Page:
Harvard-Dartmouth has been among the premier matchups in Eastern women’s college hockey. For the better part of four seasons, it has been the ECAC’s biggest draw.
“It’s just a great rivalry,” said Harvard captain Jennifer Botterill, the nation’s leading scorer. “They’ve been one of our best competitors over the years. Every time we meet it’s an intense matchup, and it’s bound to be a great hockey game.”
Dartmouth’s ECAC playoff victories over Harvard in 2000 and 2001 each drew over 2,400 fans to lead the league attendance lists for those seasons. The Harvard-Dartmouth game at Bright about two years ago drew 1,066—the largest home crowd Harvard’s drawn in the past four seasons.
Though the Crimson is No. 1 in the polls, its home fan support isn’t anywhere close to No. 1—it wasn’t even in the top 10 at midseason. No. 3 Minnesota is averaging over 1,800, while North Dakota and No. 2 Minnesota-Duluth have flirted with the 1,000 mark. The paltry Harvard fan support has failed to crack the upper half of the Ivies with Dartmouth, Brown and Princeton all posting better numbers.
Empty seats haven’t had an adverse affect on Harvard’s home results—no Crimson opponent has lost by fewer than four goals at Bright this year. Yet that doesn’t mean greater attendance would not be appreciated.
“Whether we have a ton of fans or not, we just try to play our game,” said Harvard freshman Julie Chu. “But it’s definitely an advantage to have that extra crowd support there.”
Dartmouth is only the second nationally-ranked women’s hockey team to come to the Bright Center this year. The Big Green has won five straight, including a 6-3 win over Minnesota—the team that dealt Harvard its only defeat. There won’t be two hotter teams on the ice all season.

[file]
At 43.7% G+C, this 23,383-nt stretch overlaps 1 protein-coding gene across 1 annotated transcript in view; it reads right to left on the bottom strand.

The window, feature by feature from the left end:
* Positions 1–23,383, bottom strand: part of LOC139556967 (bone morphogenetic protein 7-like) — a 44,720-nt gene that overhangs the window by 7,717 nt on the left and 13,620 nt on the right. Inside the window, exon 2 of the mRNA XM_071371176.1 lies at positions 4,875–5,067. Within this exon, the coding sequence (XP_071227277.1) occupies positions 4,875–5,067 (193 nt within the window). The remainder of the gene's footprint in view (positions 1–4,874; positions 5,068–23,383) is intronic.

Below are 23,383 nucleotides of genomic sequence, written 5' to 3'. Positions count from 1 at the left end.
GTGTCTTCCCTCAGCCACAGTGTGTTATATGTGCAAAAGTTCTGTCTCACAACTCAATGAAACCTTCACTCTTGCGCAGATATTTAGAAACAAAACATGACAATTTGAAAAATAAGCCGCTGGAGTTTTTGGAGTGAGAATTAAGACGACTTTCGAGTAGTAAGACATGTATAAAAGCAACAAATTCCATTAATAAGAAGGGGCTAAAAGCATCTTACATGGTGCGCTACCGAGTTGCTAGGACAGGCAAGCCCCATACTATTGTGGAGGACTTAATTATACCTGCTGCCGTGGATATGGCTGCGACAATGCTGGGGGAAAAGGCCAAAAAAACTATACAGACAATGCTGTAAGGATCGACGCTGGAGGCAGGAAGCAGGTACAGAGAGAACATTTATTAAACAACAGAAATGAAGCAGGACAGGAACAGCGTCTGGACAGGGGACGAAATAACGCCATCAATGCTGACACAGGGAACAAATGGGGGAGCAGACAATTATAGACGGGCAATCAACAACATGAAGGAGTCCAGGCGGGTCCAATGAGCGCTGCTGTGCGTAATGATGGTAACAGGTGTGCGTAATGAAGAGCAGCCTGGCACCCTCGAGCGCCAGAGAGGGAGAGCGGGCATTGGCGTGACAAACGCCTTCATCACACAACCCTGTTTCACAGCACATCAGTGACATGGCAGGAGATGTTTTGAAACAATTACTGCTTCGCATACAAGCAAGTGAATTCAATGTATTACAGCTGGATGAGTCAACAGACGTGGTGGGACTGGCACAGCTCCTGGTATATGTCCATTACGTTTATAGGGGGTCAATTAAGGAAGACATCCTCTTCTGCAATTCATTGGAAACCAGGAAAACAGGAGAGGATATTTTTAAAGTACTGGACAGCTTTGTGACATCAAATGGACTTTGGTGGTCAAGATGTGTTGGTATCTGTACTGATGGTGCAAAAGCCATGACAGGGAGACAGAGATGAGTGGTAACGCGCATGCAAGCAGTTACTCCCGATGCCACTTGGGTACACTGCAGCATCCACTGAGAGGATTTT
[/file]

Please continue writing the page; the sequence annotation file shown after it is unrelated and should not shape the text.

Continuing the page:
“It’s great entertainment,” said Harvard coach Katey Stone. “You get away from the sort of clutch-and-grab, bang-around hockey. It’s fast paced. It’s a great matchup. We’re really looking forward to it.”
While women’s hockey’s attendance figures have grown as the sport achieved NCAA status two seasons ago, there’s still a lot of room for growth.
“It’ll be great for people to come out and support women’s hockey, because I think when people haven’t been exposed to it, they don’t realize the entertainment value of it,” Botterill said.
Tomorrow’s Harvard-Dartmouth game will feature some of the greatest talent worldwide in women’s college hockey. Between the two teams, there are four Olympians, three Patty Kazmaier candidates and legions of national Under-22 players.
Dartmouth has been the No. 1 nemesis for the Harvard seniors, having knocked the Crimson out of the ECAC tournament each of the past three years. During those seasons, Harvard posted a 2-8 record against the Big Green.
Of the seven defeats the Crimson has suffered with captain Angela Ruggiero in the lineup, three of them were against Dartmouth—all in the 1999-2000 season, a landmark year in the rivalry.
Playing the underdog role against Harvard is nothing new for Dartmouth coach Judy Oberting.
“Historically, we’ve thrived in that position,” Oberting said.
When the Crimson raised its national championship banner prior to its 1999-2000 home opener, Dartmouth was the visiting team that had the privilege to watch. While most in the stands expected the Big Green to be Harvard’s 33rd straight victim dating back to early in the 1998-99 season, Dartmouth instead jumped out to a 3-1 first period lead and ultimately prevailed 5-4 in overtime.
The rematch at Dartmouth in February was more of the same. The Big Green again jumped out to a 2-0 first period lead, but Harvard battled back to go up 3-2 in the third period. The difference in the end proved to be Big Green freshman Carly Haggard—now a senior captain and Kazmaier candidate—who assisted on a game-tying goal and scored two more in the final 10 minutes for a 5-3 victory.
Despite those setbacks, Harvard still finished ahead of Dartmouth in the ECAC standings, and the two teams would meet a third time in front of 2,417 fans at Brown’s Meehan Auditorium.